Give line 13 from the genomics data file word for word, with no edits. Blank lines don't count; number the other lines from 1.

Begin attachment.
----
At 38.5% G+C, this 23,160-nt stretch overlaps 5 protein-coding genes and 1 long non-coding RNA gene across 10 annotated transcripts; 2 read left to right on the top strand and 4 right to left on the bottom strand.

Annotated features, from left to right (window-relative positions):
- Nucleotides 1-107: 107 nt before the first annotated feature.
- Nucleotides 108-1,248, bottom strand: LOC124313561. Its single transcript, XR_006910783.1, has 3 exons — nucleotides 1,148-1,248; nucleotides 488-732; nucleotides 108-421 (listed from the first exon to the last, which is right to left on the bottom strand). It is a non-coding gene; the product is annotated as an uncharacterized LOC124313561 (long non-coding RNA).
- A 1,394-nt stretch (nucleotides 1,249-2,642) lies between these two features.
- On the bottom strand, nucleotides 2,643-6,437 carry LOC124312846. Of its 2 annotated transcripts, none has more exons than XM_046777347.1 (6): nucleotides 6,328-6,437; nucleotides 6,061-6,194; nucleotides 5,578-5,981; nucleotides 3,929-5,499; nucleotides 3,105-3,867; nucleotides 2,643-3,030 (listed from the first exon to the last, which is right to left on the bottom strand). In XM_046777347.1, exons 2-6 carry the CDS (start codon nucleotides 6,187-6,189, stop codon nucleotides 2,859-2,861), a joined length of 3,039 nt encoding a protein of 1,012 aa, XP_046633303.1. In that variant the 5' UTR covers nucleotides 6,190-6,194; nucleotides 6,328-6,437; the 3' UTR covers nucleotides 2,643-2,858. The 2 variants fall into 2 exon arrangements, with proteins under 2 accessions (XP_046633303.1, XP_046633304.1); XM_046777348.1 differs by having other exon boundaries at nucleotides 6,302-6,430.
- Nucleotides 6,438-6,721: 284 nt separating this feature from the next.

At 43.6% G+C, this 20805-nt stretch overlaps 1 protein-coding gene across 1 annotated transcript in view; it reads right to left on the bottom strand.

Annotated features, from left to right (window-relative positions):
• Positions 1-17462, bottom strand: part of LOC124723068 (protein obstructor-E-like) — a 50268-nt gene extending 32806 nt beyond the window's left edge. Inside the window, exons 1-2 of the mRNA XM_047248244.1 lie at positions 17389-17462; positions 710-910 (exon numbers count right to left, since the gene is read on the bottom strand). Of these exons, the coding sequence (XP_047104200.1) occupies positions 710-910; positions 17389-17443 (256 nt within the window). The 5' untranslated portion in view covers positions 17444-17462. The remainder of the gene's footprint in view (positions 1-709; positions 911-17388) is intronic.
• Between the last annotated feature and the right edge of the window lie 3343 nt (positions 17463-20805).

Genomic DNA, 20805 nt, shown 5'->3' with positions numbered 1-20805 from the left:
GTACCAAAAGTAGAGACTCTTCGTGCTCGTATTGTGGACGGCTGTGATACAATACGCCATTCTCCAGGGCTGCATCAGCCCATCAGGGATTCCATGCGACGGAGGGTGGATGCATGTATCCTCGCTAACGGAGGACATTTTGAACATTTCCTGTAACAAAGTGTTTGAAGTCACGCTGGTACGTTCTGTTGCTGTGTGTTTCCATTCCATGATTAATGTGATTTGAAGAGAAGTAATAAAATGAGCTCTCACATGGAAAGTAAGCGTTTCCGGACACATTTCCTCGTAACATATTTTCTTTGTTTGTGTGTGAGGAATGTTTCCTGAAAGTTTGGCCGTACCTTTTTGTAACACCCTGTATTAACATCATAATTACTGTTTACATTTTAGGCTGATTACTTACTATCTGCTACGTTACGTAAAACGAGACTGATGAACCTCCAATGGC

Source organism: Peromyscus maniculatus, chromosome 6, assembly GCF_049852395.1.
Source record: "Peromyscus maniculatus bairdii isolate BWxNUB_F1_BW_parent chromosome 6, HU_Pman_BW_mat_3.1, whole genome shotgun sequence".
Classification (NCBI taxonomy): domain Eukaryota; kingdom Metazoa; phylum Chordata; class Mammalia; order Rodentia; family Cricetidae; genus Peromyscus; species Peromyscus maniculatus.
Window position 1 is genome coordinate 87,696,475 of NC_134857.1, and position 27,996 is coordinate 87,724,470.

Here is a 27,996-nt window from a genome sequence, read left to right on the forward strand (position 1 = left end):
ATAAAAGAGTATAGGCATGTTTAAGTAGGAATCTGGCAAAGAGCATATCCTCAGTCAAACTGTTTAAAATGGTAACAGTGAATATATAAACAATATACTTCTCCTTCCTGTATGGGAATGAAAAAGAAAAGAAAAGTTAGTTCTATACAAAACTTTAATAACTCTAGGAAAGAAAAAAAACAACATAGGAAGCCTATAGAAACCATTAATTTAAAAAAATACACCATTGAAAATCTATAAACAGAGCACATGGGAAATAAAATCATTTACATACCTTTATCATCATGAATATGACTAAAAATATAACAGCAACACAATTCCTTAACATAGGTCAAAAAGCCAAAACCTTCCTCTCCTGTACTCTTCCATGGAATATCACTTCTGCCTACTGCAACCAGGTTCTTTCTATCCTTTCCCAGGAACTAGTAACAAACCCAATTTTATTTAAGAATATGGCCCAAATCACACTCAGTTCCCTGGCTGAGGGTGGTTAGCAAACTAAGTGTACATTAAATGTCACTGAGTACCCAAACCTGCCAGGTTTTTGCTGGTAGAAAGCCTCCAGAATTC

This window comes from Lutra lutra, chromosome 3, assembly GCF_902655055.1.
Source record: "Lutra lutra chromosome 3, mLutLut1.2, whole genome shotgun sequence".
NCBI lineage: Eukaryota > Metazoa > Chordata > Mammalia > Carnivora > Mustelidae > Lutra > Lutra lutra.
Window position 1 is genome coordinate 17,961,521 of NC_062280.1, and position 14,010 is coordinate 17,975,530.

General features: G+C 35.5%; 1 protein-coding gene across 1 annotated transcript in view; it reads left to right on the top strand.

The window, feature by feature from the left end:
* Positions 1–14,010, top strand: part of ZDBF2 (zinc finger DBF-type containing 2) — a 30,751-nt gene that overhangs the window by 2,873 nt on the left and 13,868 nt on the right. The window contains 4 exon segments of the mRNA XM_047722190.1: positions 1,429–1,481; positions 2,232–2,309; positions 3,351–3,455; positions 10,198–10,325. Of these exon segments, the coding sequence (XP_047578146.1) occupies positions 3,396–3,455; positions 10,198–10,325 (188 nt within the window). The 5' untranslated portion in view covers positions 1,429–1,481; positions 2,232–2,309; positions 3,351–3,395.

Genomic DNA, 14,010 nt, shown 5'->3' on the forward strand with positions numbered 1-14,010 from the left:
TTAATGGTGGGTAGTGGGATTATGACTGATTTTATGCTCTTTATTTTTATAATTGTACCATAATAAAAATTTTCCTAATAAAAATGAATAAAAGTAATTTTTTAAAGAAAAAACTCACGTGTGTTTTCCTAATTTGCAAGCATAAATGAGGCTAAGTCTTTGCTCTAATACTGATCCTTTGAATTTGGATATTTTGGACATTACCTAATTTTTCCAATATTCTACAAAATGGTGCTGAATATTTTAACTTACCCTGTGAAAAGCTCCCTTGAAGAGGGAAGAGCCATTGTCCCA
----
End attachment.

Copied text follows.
GTACCAAAAGTAGAGACTCTTCGTGCTCGTATTGTGGACGGCTGTGATACAATACGCCATTCTCCAGGGCTGCATCAGCCCATCAGGGATTCCATGCGACGGAGGGTGGATGCATGTATCCTCGCTAACGGAGGACATTTTGAACATTTCCTGTAACAAAGTGTTTGAAGTCACGCTGGTACGTTCTGTTGCTGTGTGTTTCCATTCCATGATTAATGTGATTTGAAGAGAAGTAATAAAATGAGCTCTCACATGGAAAGTAAGCGTTTCCGGACACATTTCCTCGTAACATATTTTCTTTGTTTGTGTGTGAGGAATGTTTCCTGAAAGTTTGGCCGTACCTTTTTGTAACACCCTGTATTAACATCATAATTACTGTTTACATTTTAGGCTGATTACTTACTATCTGCTACGTTACGTAAAACGAGACTGATGAACCTCCAATGGC